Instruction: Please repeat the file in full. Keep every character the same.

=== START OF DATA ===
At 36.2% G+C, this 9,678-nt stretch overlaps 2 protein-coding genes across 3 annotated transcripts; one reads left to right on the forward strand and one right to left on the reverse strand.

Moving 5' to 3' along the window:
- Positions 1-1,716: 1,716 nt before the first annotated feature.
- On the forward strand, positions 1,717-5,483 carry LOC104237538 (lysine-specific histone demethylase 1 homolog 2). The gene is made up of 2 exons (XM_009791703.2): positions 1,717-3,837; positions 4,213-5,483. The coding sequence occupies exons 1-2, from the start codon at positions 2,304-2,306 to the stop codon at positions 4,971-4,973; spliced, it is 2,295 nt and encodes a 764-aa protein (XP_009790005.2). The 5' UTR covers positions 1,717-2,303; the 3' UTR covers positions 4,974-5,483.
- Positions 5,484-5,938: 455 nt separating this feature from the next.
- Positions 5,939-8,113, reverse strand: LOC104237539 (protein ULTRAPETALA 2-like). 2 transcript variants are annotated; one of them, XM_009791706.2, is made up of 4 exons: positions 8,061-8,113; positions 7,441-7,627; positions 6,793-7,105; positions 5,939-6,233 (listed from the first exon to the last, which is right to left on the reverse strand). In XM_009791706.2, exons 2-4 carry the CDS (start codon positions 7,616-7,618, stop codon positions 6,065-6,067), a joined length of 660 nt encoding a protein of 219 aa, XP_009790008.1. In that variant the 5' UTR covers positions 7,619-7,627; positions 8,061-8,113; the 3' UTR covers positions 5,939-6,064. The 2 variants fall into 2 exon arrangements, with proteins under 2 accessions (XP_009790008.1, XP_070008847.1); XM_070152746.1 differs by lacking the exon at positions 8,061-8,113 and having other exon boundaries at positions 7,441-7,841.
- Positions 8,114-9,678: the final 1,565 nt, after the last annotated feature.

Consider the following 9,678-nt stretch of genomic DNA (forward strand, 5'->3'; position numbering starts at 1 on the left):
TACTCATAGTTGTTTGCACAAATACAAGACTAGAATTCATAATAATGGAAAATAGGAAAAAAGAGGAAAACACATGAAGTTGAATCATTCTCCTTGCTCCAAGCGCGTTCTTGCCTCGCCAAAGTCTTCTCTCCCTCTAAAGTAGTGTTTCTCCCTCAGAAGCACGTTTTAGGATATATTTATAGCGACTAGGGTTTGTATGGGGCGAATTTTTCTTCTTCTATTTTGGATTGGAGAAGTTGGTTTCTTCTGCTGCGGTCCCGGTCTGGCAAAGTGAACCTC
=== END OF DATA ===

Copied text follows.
At 36.2% G+C, this 9,678-nt stretch overlaps 2 protein-coding genes across 3 annotated transcripts; one reads left to right on the forward strand and one right to left on the reverse strand.

Moving 5' to 3' along the window:
- Positions 1-1,716: 1,716 nt before the first annotated feature.
- On the forward strand, positions 1,717-5,483 carry LOC104237538 (lysine-specific histone demethylase 1 homolog 2). The gene is made up of 2 exons (XM_009791703.2): positions 1,717-3,837; positions 4,213-5,483. The coding sequence occupies exons 1-2, from the start codon at positions 2,304-2,306 to the stop codon at positions 4,971-4,973; spliced, it is 2,295 nt and encodes a 764-aa protein (XP_009790005.2). The 5' UTR covers positions 1,717-2,303; the 3' UTR covers positions 4,974-5,483.
- Positions 5,484-5,938: 455 nt separating this feature from the next.
- Positions 5,939-8,113, reverse strand: LOC104237539 (protein ULTRAPETALA 2-like). 2 transcript variants are annotated; one of them, XM_009791706.2, is made up of 4 exons: positions 8,061-8,113; positions 7,441-7,627; positions 6,793-7,105; positions 5,939-6,233 (listed from the first exon to the last, which is right to left on the reverse strand). In XM_009791706.2, exons 2-4 carry the CDS (start codon positions 7,616-7,618, stop codon positions 6,065-6,067), a joined length of 660 nt encoding a protein of 219 aa, XP_009790008.1. In that variant the 5' UTR covers positions 7,619-7,627; positions 8,061-8,113; the 3' UTR covers positions 5,939-6,064. The 2 variants fall into 2 exon arrangements, with proteins under 2 accessions (XP_009790008.1, XP_070008847.1); XM_070152746.1 differs by lacking the exon at positions 8,061-8,113 and having other exon boundaries at positions 7,441-7,841.
- Positions 8,114-9,678: the final 1,565 nt, after the last annotated feature.

Consider the following 9,678-nt stretch of genomic DNA (forward strand, 5'->3'; position numbering starts at 1 on the left):
TACTCATAGTTGTTTGCACAAATACAAGACTAGAATTCATAATAATGGAAAATAGGAAAAAAGAGGAAAACACATGAAGTTGAATCATTCTCCTTGCTCCAAGCGCGTTCTTGCCTCGCCAAAGTCTTCTCTCCCTCTAAAGTAGTGTTTCTCCCTCAGAAGCACGTTTTAGGATATATTTATAGCGACTAGGGTTTGTATGGGGCGAATTTTTCTTCTTCTATTTTGGATTGGAGAAGTTGGTTTCTTCTGCTGCGGTCCCGGTCTGGCAAAGTGAACCTC